According to a semi-annual survey from Piper Jaffray Cos., total spending by U.S. teenagers topped $77 billion in 2018. Teens are spending more time with online-only retailers.

U.S. teenagers are spending more time shopping with online-only retailers and less with department and specialty stores, a report finds. And Amazon.com Inc. is by far their favorite online shopping destination.

Total spending (online and offline) by U.S. teenagers (ages 13 to 19) topped $77 billion in 2018, according to a semi-annual survey of the roughly 8,000 U.S. teens from investment bank and asset management firm Piper Jaffray Cos. Self-reported spending averaged about $2,600 per teenager per year. That was up 1% from a year earlier and 6% higher than the average amount reported in the fall 2018 survey.

When they shop online, 50% of all teens surveyed named Amazon as their favorite retail website, up from 47% last fall and 44% from spring 2018. The second-ranked website, Nike.com, was cited by just 5% of the teens in the most recent survey. That matched Nike’s percentage in the fall 2018 survey and was down a point from the spring 2018 survey.

The devotion to Amazon (No. 1 in the Internet Retailer 2018 Top 1000) can be chalked up partly to the widespread adoption of Amazon Prime membership, says Mike Olson, senior research analyst at Piper Jaffray. Amazon.com Inc. had 101 million members of its Prime loyalty program in the United States as of December, according to estimates from Consumer Intelligence Research Partners. Prime adoption in the Piper Jaffray survey was 76%, up from 70% in the spring 2018 survey.

High adoption rates for Amazon Prime only partially explain why Amazon is so popular with U.S. teenagers, Olson says.

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“I’m sure that’s correct that some of the teen preference for Amazon is due to a parent’s Prime membership, but it’s not the only factor,” Olson says. “For example, teens would not cite Amazon as the most preferred online shopping destination, regardless of parent’s membership, if it did not have the desired inventory or products or if the pricing wasn’t competitive.”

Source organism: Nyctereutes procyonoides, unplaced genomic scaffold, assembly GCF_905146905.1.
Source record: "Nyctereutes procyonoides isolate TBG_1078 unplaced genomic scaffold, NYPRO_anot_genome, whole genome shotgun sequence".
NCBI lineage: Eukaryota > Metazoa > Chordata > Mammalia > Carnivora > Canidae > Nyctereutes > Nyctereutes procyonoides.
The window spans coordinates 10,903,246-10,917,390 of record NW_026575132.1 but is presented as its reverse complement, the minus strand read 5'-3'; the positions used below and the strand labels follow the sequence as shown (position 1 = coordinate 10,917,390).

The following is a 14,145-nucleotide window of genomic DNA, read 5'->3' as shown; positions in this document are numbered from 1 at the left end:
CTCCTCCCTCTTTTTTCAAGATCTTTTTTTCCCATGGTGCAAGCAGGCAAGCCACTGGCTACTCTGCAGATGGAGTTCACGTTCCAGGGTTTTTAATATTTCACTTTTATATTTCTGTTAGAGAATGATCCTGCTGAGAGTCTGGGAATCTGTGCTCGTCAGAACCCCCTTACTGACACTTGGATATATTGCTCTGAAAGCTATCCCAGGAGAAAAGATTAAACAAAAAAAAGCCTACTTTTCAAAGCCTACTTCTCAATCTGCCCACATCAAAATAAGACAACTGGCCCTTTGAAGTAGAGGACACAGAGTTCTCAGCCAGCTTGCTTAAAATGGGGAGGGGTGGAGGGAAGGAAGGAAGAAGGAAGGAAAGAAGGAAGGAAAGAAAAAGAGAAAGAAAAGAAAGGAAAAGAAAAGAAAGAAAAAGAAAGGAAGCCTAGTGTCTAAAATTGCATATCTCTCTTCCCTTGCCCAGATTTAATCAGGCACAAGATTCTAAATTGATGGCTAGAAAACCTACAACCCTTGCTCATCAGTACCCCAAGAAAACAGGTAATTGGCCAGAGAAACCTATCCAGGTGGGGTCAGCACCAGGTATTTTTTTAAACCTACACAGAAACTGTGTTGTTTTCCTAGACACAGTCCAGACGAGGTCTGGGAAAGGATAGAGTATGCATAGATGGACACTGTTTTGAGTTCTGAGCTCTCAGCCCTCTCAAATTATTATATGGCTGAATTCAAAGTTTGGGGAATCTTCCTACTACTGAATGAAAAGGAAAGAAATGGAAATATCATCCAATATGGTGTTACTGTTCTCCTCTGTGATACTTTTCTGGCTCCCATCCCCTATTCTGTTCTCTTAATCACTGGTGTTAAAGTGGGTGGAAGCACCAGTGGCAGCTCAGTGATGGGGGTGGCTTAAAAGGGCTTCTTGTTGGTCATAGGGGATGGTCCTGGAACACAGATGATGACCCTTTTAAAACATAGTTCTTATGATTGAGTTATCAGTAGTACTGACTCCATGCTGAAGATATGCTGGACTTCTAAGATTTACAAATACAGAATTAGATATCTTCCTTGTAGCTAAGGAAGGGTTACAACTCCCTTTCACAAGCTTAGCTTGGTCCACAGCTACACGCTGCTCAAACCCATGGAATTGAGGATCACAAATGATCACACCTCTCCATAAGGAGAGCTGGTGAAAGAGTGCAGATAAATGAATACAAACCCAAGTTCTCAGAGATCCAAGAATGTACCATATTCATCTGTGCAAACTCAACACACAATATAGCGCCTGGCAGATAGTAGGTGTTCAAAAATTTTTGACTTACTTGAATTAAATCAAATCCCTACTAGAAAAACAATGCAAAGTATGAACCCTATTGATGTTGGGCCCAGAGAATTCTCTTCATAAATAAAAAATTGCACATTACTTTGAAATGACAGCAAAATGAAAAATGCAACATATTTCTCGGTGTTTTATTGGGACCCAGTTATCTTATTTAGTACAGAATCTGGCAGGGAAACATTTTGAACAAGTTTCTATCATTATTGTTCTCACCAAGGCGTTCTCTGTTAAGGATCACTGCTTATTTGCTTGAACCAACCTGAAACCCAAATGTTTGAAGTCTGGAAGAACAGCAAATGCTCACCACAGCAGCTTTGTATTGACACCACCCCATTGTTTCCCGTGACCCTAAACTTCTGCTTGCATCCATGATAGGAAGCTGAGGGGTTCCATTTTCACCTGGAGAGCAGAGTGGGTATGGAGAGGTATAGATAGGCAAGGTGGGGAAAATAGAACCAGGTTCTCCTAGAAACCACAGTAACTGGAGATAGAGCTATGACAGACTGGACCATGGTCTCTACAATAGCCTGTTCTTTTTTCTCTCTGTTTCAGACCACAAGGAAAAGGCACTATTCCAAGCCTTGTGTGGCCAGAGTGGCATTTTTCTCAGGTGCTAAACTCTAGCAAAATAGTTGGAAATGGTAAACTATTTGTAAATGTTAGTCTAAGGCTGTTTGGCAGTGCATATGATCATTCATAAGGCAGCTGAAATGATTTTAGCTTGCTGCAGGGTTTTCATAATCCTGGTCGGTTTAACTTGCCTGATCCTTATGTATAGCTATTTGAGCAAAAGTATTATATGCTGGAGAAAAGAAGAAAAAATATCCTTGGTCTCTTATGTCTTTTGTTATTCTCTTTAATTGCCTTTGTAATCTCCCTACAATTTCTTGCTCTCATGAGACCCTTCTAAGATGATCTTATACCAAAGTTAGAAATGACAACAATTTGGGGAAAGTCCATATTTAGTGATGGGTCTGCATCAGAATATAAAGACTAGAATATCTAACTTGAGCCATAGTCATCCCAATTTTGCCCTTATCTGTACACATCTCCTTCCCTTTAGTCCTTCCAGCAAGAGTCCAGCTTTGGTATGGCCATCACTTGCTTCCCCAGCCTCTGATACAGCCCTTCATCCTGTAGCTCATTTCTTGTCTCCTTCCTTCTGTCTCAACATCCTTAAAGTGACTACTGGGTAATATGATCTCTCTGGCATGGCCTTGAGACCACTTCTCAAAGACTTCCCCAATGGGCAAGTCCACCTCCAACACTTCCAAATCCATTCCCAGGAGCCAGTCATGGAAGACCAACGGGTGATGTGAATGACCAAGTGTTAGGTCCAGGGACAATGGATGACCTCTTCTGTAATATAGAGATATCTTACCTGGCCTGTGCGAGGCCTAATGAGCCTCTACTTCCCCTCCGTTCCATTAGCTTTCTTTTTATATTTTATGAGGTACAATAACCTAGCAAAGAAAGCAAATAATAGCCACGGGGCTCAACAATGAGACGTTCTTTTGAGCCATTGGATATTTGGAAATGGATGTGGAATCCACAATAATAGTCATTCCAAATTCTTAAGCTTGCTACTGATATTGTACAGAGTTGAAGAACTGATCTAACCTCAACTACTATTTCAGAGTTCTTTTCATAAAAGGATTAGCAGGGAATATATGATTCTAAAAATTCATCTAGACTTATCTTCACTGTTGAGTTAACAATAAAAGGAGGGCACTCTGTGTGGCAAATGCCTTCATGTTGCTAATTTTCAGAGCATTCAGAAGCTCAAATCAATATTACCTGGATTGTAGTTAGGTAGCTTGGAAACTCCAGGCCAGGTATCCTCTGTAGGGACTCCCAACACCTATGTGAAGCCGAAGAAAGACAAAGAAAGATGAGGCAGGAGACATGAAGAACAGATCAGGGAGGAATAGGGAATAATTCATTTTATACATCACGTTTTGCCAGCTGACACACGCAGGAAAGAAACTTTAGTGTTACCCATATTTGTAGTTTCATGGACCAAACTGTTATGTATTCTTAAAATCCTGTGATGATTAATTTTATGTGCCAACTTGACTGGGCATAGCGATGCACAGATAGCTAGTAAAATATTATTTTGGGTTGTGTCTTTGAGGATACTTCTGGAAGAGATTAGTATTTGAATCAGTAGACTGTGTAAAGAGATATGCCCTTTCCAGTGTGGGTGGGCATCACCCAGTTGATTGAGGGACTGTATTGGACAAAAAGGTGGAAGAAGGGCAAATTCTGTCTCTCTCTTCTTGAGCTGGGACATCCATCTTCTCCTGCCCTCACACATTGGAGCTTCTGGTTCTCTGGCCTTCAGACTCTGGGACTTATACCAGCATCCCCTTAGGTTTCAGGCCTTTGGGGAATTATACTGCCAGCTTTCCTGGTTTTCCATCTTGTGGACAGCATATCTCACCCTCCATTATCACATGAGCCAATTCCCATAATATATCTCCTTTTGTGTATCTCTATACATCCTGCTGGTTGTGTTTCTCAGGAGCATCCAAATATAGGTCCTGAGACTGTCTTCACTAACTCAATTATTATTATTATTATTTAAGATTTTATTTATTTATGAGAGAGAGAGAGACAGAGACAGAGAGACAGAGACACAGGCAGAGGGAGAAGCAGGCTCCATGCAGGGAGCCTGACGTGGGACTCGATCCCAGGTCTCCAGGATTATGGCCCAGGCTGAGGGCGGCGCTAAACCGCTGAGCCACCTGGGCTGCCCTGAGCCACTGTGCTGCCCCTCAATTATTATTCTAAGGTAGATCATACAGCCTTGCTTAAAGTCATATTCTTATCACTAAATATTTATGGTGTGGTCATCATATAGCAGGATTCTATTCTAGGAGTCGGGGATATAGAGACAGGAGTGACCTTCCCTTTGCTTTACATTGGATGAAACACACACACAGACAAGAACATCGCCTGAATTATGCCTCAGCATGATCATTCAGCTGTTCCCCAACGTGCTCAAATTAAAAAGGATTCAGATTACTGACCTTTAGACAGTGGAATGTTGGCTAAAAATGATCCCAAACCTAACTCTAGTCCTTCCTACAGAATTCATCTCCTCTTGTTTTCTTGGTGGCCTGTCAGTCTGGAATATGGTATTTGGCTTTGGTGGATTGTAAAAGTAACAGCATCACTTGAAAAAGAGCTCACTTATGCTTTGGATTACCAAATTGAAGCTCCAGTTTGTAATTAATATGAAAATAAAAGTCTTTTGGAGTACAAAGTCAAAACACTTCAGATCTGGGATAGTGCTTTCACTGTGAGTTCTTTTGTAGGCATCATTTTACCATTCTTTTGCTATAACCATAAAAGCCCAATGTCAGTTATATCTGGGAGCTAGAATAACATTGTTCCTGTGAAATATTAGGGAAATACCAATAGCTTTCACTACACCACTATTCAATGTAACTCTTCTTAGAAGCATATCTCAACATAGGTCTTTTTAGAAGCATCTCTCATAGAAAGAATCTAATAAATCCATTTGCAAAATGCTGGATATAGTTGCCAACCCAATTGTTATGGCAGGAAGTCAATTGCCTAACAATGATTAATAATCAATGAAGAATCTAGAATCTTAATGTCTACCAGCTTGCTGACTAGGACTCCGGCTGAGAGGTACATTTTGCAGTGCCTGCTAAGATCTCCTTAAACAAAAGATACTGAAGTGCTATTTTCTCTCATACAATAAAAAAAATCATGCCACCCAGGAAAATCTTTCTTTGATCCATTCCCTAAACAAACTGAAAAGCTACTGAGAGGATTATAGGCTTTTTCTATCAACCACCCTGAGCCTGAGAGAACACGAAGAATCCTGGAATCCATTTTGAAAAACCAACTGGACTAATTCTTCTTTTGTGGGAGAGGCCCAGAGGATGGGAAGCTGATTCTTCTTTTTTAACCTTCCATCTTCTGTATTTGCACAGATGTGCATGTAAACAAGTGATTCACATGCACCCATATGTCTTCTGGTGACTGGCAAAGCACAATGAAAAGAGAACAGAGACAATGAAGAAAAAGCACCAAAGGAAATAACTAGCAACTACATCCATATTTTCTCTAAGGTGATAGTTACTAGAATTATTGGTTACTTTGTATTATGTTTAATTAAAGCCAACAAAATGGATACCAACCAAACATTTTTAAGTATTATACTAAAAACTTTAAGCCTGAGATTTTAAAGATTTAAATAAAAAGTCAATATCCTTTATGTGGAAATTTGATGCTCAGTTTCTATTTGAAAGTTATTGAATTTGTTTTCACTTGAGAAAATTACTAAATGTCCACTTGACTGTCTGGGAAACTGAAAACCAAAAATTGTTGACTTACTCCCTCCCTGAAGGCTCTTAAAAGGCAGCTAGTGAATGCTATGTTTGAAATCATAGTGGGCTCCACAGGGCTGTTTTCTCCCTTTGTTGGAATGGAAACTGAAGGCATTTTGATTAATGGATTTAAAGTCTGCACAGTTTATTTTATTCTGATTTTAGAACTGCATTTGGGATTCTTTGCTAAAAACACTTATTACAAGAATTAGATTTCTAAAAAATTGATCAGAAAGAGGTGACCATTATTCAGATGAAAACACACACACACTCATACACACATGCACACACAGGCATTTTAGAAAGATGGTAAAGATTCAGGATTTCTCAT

The overwhelming majority of teens from upper-income households shop online (those in households averaging $105,900 in income). In that category, 91.0% of males and 89.0% of females shopped online as of spring 2019. Each was an all-time peak percentage in the Piper Jaffray survey. Roughly 2,000 respondents were in the upper-income category. Data for teens in average-income households (average of $55,000 per year) was not available.

Upper-income teens also spend an increasing amount of time shopping with online-only merchants, while spending less time shopping at department and specialty stores. Teens in that category say they spend 24% of their total shopping time with online-only retailers and 37% with department and specialty stores. In the spring 2018 survey, those numbers were 19% and 38%, respectively.

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While Amazon is the dominant online retail destination, Piper Jaffray found brand websites are popular with “sneakerheads”—the 31% of male teens and 22% of female teens who describe themselves as sneaker enthusiasts. In that group, 64% of male teenage shoppers and 84% of female teen shoppers prefer to get sneaker information directly from the website of a sneaker brand. On average, this group owns eight pairs of sneakers and buys eight pairs per year. More than 30% of sneakerheads buy new sneakers every month.

Sneaker brands like Nike and Adidas continue to get closer to consumers by selling directly to them, says Erinn Murphy, a managing director and senior research analyst at Piper Jaffray. In response, sneakerheads go directly to the brands for their information and sneaker research.

The tendency of sneakerheads to visit brand sites makes sense, Murphy says. She pointed to Nike.com, which has a membership base of about 100 million consumers. Nike typically launches its best products on its website or mobile apps, such as its SNKRS app.

“Sneakerheads who want the latest product go right to the source, versus a marketplace or a retailer that may not have the latest stuff,” Murphy says.

Among the other ecommerce-related findings:

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  • 80% of female teens use online influencers as a source of discovery for beauty brands and trends—up 900 basis points year over year.
  • Apple iPhone ownership was up slightly at 83%, the highest-ever recorded in the survey. Also, 86% of teens said their next phone would be an iPhone, no change from the fall survey.
  • Smartwatch ownership rose significantly to 27%, up from 21% in the fall. However, Apple Watch buying intent was down slightly with 22% planning to buy an Apple Watch in the next six months compared with 23% in fall 2018.
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